Tuesday Morning Wake Up Call: A Gentle Take-Off

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Source: Julien Douvier via Elinka, The Unsuccessful Housewife

Help, Thanks, Wow Rebecca!

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I’ve just finished the  first of Rebecca Sonlit’s new collection of 29 essays titled The Encyclopedia of Trouble and SpaciousnessMimi uses the word “transported.” I was this. And what came to mind after finishing the first essay was Anne Lamott’s Help, Thanks, Wow: The Three Essential Prayers

  • HELP! Help God, help me write this well*. (I’ll need 3000 prayers and still not sure He would have the requisite raw material to shape this putty.)
  • THANKS! Thank you Rebecca for this sharing this wondrous talent.
  • WOW! As I sit here reading and re-reading passages. Wow!

Here’s a few excerpts from her expedition to the Arctic Circle titled Cyclopedia of an Arctic Expedition. [Read more…]

Mur. Mur. Murmur. Magnificent.

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“Tens of thousands of starlings start their murmuration, with Criffel mountain in the background, as dusk fell last night (November 5, 2014) on the England and Scotland border near Gretna Green.”


 

Cold

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As if to spare the birds at the feeder
any more competition than they already have
a snowflake drops right past the perches
crowded with finches, nuthatches, sparrows,
and without even thinking to open its wings
settles quietly onto the ground.

~ Ted Kooser. December 23, Cold. Winter Morning Walks: One Hundred Postcards to Jim Harrison


Credits: Snowflake photograph – Snowflakes and Snow Crystals by Alexey Kljatov. (45° F this morning. Cold is coming.)

Monday Morning Wake-Up Call

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Source: Twins by Dayagembira via Radiating Blossom. Thank you Carol.

Monday Morning Wake-Up Call: Hellooooooo. You up yet?

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Source: Themetapicture.com


Too true, dear love, too true

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I lay in the firelight peacefully listening to pigeons on the roof.
To me pigeons say, “Too true, dear love, too true.”
I listened,
looked out on trees beyond both windows
and I was free and happy.

~ Florida Scott-Maxwell, The Measure of My Days



Monday Morning Wake-up Call

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Thank you Carol via yanen31

Frans Lanting

“No photographer turns animals into art more completely than Frans Lanting,” writes The New Yorker. Lanting’s images have been featured in exhibitions at major museums and leading art galleries around the world.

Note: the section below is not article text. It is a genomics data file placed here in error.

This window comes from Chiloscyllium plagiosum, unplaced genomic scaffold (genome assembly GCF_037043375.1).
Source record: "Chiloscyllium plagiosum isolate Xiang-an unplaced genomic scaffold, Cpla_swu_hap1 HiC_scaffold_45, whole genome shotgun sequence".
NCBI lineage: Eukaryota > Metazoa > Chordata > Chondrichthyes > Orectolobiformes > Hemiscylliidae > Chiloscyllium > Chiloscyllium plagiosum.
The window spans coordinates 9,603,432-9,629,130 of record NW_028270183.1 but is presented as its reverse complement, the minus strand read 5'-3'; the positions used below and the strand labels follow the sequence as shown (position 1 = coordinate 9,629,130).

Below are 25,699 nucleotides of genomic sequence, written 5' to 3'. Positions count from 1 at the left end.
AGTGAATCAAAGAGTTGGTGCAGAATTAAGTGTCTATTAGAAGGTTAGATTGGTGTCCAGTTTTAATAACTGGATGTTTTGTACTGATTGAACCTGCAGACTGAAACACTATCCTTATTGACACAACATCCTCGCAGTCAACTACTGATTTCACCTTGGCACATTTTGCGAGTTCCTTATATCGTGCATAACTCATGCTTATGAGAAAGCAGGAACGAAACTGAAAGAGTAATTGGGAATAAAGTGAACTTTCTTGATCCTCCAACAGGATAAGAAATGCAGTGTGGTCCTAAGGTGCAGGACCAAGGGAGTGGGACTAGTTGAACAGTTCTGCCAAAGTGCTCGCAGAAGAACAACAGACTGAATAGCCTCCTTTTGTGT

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“Impalas alarmed, Serengeti National Park, Tanzania: I keep three cameras on the seat next to me, each mounted with a different lens, allowing me to frame a moment any way it unfolds–far or wide. For this image I grabbed a Nikkor 300mm f2.8 lens to crop in smoothly on a herd of impalas when one alarm call transformed a placid scattering of grazers into a scene of suspense. An ever-present sense of danger characterizes the African plains. This image visualizes fear by inferring it. The collective gaze of the impalas points at something invisible, hidden in plain view–in a moment that could not have been chased, only waited for.”

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“Macaws over river, Tambopata National Reserve, Peru: Perched on a scaffold a hundred feet above a clay lick where macaws gather, I had an eagle’s-eye view of their coming and goings as they flew over the muddy river below. From that perspective I could see how each species of macaw flashes a distinctive combination of colors and patterns visible only from above.”


Source: DON’T MISS checking out his Lanting’s other photographs here.

FRANS LANTING has been hailed as one of the great photographers of our time. His influential work appears in books, magazines, and exhibitions around the world. Born in Rotterdam, the Netherlands, he earned a master’s degree in economics then moved to the United States to study environmental planning.  Soon after, he began photographing the natural world–and never turned back.  For three decades he has documented wildlife from the Amazon to Antarctica to promote understanding about the Earth and its natural history through images that convey a passion for nature and a sense of wonder about our living planet. See his full bio here.


2º F. Us too.

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A bitter morning,
sparrows sitting together
without any necks.

~ James Hackett


James William Hackett (84, b. Seattle), is an American poet and philosopher most noted for his work with haiku in English.  (Noted he was born during the year the Great Depression started.)  The Zen poet and pioneer in creating haiku poetry in English began writing haiku in the 1950s following a near fatal accident. Spiritually reborn, he acquired a profound reverence for life, and now writes haiku with a focus upon Greater Nature and life’s Eternal Now. He is a reclusive poet dedicated to a spiritual way of haiku in English.  Hackett’s poetry is known, translated, and anthologized world wide. Hackett’s Haiku Poetry: v. 1 can be found at Amazon at this link.

Credits: Photograph by Maris Rozenfelds. Haiku from The Haiku Form by Joan Giroux via apoetreflects. Hackett Bio via haiku-hia.com